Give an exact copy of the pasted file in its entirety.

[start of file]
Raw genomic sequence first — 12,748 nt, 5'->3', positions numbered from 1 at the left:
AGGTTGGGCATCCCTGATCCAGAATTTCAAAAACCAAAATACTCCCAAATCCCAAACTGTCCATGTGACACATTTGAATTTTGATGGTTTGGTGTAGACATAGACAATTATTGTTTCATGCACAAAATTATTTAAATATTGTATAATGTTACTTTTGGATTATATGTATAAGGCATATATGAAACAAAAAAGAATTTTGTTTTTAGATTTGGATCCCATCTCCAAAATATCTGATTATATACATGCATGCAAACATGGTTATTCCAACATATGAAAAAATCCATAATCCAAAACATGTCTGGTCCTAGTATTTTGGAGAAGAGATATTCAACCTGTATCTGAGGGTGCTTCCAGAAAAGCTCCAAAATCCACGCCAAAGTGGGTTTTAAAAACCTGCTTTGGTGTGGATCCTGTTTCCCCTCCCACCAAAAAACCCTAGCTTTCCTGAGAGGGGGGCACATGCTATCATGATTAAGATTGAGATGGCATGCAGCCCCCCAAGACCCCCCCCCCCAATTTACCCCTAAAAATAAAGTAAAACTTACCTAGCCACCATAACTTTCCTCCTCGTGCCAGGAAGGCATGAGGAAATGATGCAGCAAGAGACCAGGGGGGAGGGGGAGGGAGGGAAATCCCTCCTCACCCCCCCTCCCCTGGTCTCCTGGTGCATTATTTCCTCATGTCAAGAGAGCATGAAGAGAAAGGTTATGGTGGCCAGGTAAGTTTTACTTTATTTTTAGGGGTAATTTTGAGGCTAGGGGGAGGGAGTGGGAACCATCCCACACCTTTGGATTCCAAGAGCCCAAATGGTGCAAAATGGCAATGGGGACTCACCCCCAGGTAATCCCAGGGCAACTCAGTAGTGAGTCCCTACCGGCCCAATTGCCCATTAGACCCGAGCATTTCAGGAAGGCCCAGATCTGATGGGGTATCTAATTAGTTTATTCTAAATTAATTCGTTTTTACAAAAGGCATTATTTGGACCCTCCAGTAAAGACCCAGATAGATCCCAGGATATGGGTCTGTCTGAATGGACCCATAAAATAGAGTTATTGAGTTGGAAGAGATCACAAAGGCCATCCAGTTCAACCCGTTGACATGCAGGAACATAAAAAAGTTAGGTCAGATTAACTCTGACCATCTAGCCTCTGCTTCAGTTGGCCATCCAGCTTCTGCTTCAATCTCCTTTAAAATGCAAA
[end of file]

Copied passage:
Raw genomic sequence first — 12,748 nt, 5'->3', positions numbered from 1 at the left:
AGGTTGGGCATCCCTGATCCAGAATTTCAAAAACCAAAATACTCCCAAATCCCAAACTGTCCATGTGACACATTTGAATTTTGATGGTTTGGTGTAGACATAGACAATTATTGTTTCATGCACAAAATTATTTAAATATTGTATAATGTTACTTTTGGATTATATGTATAAGGCATATATGAAACAAAAAAGAATTTTGTTTTTAGATTTGGATCCCATCTCCAAAATATCTGATTATATACATGCATGCAAACATGGTTATTCCAACATATGAAAAAATCCATAATCCAAAACATGTCTGGTCCTAGTATTTTGGAGAAGAGATATTCAACCTGTATCTGAGGGTGCTTCCAGAAAAGCTCCAAAATCCACGCCAAAGTGGGTTTTAAAAACCTGCTTTGGTGTGGATCCTGTTTCCCCTCCCACCAAAAAACCCTAGCTTTCCTGAGAGGGGGGCACATGCTATCATGATTAAGATTGAGATGGCATGCAGCCCCCCAAGACCCCCCCCCCCAATTTACCCCTAAAAATAAAGTAAAACTTACCTAGCCACCATAACTTTCCTCCTCGTGCCAGGAAGGCATGAGGAAATGATGCAGCAAGAGACCAGGGGGGAGGGGGAGGGAGGGAAATCCCTCCTCACCCCCCCTCCCCTGGTCTCCTGGTGCATTATTTCCTCATGTCAAGAGAGCATGAAGAGAAAGGTTATGGTGGCCAGGTAAGTTTTACTTTATTTTTAGGGGTAATTTTGAGGCTAGGGGGAGGGAGTGGGAACCATCCCACACCTTTGGATTCCAAGAGCCCAAATGGTGCAAAATGGCAATGGGGACTCACCCCCAGGTAATCCCAGGGCAACTCAGTAGTGAGTCCCTACCGGCCCAATTGCCCATTAGACCCGAGCATTTCAGGAAGGCCCAGATCTGATGGGGTATCTAATTAGTTTATTCTAAATTAATTCGTTTTTACAAAAGGCATTATTTGGACCCTCCAGTAAAGACCCAGATAGATCCCAGGATATGGGTCTGTCTGAATGGACCCATAAAATAGAGTTATTGAGTTGGAAGAGATCACAAAGGCCATCCAGTTCAACCCGTTGACATGCAGGAACATAAAAAAGTTAGGTCAGATTAACTCTGACCATCTAGCCTCTGCTTCAGTTGGCCATCCAGCTTCTGCTTCAATCTCCTTTAAAATGCAAA